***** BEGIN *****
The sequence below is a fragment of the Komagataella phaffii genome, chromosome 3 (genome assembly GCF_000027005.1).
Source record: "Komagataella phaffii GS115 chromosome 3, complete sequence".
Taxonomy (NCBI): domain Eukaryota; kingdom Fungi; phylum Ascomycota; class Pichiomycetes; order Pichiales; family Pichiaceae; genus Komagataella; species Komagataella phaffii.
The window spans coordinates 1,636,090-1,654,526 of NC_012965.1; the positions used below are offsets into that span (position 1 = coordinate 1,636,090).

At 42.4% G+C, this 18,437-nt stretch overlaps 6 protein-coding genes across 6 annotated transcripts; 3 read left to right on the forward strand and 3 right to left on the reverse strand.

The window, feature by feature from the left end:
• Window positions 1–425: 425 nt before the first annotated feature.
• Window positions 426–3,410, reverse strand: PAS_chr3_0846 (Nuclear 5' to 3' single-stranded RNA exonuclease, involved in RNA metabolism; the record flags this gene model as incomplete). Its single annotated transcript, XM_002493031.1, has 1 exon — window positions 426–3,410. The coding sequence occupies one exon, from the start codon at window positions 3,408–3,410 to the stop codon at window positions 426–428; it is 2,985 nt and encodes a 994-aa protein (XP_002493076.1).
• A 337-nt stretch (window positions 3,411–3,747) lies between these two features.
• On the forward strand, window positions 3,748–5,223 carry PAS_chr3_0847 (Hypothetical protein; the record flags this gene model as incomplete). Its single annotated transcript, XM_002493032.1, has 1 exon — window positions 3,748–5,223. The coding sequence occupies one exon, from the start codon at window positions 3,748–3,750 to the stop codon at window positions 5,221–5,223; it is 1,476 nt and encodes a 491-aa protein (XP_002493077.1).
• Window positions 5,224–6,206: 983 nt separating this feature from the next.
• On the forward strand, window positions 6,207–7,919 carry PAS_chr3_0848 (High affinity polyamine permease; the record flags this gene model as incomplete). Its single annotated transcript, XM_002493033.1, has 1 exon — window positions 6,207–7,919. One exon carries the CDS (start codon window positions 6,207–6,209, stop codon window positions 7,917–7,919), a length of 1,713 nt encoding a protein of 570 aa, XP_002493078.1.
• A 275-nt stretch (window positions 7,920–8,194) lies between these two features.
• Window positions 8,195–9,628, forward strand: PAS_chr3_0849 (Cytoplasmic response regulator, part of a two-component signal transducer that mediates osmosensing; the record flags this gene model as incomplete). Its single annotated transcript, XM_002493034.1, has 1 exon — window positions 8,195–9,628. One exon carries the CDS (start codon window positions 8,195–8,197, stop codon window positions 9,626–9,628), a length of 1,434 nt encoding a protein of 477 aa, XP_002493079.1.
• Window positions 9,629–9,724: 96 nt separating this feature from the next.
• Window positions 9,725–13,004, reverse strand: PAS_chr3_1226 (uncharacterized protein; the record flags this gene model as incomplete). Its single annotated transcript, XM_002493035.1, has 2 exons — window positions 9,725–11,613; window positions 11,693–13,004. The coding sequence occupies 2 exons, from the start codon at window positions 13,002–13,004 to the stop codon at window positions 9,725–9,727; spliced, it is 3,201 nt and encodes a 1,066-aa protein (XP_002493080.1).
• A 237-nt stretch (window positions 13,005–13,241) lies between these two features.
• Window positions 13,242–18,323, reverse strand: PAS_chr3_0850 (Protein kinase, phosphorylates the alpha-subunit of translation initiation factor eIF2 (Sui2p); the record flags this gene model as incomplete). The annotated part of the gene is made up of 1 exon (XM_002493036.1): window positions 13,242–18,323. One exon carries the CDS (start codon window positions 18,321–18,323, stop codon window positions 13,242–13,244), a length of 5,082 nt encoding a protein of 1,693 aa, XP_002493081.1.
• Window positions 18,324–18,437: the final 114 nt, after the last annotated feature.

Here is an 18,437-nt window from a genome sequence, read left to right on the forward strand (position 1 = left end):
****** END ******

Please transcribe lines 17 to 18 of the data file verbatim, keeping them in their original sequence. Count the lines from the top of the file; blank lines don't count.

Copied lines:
• A 237-nt stretch (window positions 13,005–13,241) lies between these two features.
• Window positions 13,242–18,323, reverse strand: PAS_chr3_0850 (Protein kinase, phosphorylates the alpha-subunit of translation initiation factor eIF2 (Sui2p); the record flags this gene model as incomplete). The annotated part of the gene is made up of 1 exon (XM_002493036.1): window positions 13,242–18,323. One exon carries the CDS (start codon window positions 18,321–18,323, stop codon window positions 13,242–13,244), a length of 5,082 nt encoding a protein of 1,693 aa, XP_002493081.1.